Taylor, Sunni , Martin, Noland .
Homoploid hybrid speciation in Louisiana Iris.
Natural hybridization is common in plants and has played an important role in the evolution of plant biodiversity. Although hybridization commonly results in the production of hybrids that are less fit than the parental species, some hybrid lineages may be fit in a novel habitat such that the hybrid lineage can diverge from the progenitor species. Homoploid hybrid speciation involves the evolution of reproductive isolation between such a hybrid lineage and the originally hybridizing taxa. When originally described, Iris nelsonii was hypothesized to be a homoploid hybrid species derived from hybridization between three widespread species of Louisiana Iris (Iridaceae): Iris brevicaulis, I. fulva, and I. hexagona. In order to investigate the hypothesized hybrid origin of I. nelsonii, we conducted a survey of genetic variation in populations of the three widespread species and I. nelsonii. Results from this molecular work revealed that I. nelsonii shares genetic variation with all three purported progenitor species, supporting the hypothesis that I. nelsonii is indeed a homoploid hybrid species. Such homoploid hybrid speciation is thought to be a relatively rare event and the Louisiana Irises provide a unique system for studying this interesting evolutionary process.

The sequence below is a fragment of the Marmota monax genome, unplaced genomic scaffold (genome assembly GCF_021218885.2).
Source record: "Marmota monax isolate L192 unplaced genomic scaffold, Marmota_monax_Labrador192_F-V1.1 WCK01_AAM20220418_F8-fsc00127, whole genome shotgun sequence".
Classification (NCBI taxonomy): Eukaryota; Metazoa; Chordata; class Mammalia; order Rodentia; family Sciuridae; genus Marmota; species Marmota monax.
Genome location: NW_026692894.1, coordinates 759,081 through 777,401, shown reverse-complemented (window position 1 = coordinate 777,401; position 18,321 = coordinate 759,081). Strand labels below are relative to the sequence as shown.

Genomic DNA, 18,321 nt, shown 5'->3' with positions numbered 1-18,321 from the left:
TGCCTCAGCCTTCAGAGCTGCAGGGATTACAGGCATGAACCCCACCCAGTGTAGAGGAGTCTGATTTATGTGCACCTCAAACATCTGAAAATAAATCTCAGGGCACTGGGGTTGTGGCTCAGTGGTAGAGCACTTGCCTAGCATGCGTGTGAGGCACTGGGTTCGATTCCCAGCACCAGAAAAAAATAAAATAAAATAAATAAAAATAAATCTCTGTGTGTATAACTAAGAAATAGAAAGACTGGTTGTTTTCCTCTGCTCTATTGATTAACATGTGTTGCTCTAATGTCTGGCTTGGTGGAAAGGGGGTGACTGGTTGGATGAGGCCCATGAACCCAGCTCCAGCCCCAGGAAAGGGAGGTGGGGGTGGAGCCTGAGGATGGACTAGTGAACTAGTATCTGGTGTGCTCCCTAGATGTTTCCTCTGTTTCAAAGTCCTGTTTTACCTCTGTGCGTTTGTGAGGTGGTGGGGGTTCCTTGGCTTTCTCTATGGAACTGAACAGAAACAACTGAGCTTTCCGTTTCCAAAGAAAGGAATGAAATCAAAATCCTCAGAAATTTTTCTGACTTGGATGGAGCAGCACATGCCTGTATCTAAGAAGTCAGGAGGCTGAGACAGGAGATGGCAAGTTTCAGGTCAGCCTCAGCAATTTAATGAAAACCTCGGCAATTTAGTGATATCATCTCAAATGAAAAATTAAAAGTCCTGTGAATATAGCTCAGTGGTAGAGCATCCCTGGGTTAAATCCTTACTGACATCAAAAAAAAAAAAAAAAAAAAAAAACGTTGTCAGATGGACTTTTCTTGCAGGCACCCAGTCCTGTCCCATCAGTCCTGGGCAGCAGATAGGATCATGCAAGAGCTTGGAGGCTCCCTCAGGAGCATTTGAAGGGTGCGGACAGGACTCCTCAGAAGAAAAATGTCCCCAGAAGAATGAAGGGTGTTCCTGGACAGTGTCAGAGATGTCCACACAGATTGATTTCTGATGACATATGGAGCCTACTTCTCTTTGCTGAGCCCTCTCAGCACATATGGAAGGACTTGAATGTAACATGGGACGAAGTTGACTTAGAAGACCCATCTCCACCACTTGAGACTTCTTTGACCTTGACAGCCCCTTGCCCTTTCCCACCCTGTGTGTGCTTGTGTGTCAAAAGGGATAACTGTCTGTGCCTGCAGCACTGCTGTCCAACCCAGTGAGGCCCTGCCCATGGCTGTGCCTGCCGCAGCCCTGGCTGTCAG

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1 - Texas State University-San Marcos, Biology, 601 University Dr., San Marcos, TX, 78666, United States
2 - Texas State University, Biology, 601 University Drive, San Marcos, TX, 78666, USA
Presentation Type: Oral Paper:Papers for Sections
Location: Lindell C/Chase Park Plaza
Date: Wednesday, July 13th, 2011
Time: 11:30 AM